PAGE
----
I don’t think I can make head or tail of the report that Evander Kane is apparently on the market. I blame Reneau Lavoie of RDS, I think, for posting a vague message on his Twitter account that suggested Kane might want out of Winnipeg:


Not based in Quebec, I can’t say I know too much of the overall outlet from a critical perspective, but anecdotally, I’d suggest that they’re a lot more “miss” than “hit” when it comes to rumours of this magnitude. It may have something to do with a language barrier and a few reports making their way to the desk are lost in translation and not a lack of journalistic due diligence.

As it happens, there are no Québec-born players on the Winnipeg Jets, so an exclusive pipeline to RDS from the Jets’ locker room is pretty out of the question at this point. As of 8:00 a.m. Eastern on Monday morning, there was nothing in either of Winnipeg’s major papers, the “Sun” or the “Free Press”, that Kane was unhappy with his situation.

Secondly, how open is Kane supposed to be about his contract proceedings to his teammates? The whole thing seems kind of fishy to me and I don’t think the Jets would consider for a second to trade Kane.

The thing that separates Renaud Lavoie to any of the fictional insiders is that he’s supposed to do journalistic due diligence before he hits the “send” button on Twitter. As of 8:00 a.m. Eastern on Monday morning, there was no news item on the RDS.ca site that republished Lavoie’s fantasy in any shape or form, so it seems that my hunch that a Québec-based reporter isn’t more connected to the Jets franchise than the entire Winnipeg media is correct.

But that’s a whole new problem, isn’t it? It’s rumour season, and any unsourced tidbit from any major commentator will get looked at, no matter how much sense it doesn’t make. Never mind that Evander Kane is one of the great young players in hockey, and at this point, probably one of the sports’ more under-appreciated talents. Kane is a 30-goal scorer and only 20 years old. If he’s on the market, he’d better be bringing his old team back a better package in return than anything being offered for a 27-year old with similar stats in Rick Nash.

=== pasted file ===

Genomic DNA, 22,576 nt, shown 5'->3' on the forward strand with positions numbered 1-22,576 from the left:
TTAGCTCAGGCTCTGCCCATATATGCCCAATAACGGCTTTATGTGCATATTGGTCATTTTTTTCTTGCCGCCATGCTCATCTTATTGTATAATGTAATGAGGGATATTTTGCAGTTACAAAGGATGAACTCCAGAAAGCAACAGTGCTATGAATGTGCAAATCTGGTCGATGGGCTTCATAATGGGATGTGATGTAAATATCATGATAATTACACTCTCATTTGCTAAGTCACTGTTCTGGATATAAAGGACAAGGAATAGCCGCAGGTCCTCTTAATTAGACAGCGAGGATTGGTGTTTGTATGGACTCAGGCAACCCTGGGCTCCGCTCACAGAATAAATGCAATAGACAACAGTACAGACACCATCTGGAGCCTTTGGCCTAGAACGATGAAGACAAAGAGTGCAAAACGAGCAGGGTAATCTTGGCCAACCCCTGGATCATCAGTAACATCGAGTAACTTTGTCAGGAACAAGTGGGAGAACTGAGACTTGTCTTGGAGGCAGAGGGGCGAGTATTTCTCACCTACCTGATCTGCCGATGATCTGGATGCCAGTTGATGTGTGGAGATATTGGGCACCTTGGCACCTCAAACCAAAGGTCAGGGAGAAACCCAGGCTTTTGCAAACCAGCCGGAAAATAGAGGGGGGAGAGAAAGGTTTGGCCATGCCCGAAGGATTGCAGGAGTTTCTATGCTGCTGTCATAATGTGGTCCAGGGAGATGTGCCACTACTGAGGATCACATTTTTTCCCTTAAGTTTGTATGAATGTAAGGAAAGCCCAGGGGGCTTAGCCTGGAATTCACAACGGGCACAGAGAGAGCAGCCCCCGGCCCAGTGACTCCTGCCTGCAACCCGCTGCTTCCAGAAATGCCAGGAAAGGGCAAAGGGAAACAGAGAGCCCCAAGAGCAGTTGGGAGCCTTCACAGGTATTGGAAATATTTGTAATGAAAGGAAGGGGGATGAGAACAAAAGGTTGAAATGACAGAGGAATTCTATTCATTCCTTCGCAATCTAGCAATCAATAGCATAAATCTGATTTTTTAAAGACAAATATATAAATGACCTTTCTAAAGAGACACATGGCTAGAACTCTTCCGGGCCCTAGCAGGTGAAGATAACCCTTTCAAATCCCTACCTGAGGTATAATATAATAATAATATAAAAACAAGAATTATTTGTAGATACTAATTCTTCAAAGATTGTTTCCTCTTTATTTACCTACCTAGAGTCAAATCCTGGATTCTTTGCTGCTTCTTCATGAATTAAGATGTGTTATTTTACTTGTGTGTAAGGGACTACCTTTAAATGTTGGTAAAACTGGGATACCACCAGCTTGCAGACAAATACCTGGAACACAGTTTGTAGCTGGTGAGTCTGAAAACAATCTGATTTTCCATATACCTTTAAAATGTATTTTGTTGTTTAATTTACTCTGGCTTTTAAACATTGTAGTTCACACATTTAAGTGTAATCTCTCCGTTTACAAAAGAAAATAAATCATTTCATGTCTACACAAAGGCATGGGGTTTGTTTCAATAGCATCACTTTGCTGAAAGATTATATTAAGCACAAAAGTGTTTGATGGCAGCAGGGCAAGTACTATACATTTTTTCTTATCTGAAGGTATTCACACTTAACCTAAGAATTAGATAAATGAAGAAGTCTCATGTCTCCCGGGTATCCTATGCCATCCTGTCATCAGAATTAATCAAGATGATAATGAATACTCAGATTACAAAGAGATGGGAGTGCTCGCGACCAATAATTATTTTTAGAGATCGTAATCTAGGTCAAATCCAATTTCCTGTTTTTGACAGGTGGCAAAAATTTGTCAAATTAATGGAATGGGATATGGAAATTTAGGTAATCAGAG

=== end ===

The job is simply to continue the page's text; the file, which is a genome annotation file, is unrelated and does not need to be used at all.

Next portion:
The Nash story gets me going too. Because there’s so much talk about a player currently on the market, many people are too concentrated with the idea of Rick Nash than what Rick Nash actually is, which is an elite goal-scorer who is expensive and nearing the end of his prime. It becomes a “sweepstakes”, like with Justin Schultz.

It’s fun to speculate about what Justin Schultz would bring to your favourite team, but to suggest who his “preferred” teams are before they are allowed to talk to him is ridiculous.

As rumour season comes into full swing, please, consider the source. There isn’t going to be a hockey executive who tells any reporter his plans just because he wants to read the expert opinion contained in the comments section at the bottom of the post. This is what I don’t like about unsourced reporting, and usually when it comes to hockey stories, people don’t like to give out names.

If you know the sources name, you can guess his intent, whether it’s an agent or a management-type looking to drive player value in a certain direction, they can use a couple of friendly faces in the media to do it. It’s a symbiotic relationship, because the reporter gets an inside story and maybe the scoop if anything interesting happens.

Yes, there are fake rumour mongers floating around, but also real ones. Beware both, since generally, the overall plans of an NHL franchise won’t be discussed too openly away from the front office. A source “close to the team” or “close to the negotiations” infers nothing about certain people’s motivation.

For the record, I have no idea what’s going on with Evander Kane’s contract situation, but there’s nothing substantial to suggest that talks have broken down. Just one tweet from a reporter based miles away. Don’t hold your breath.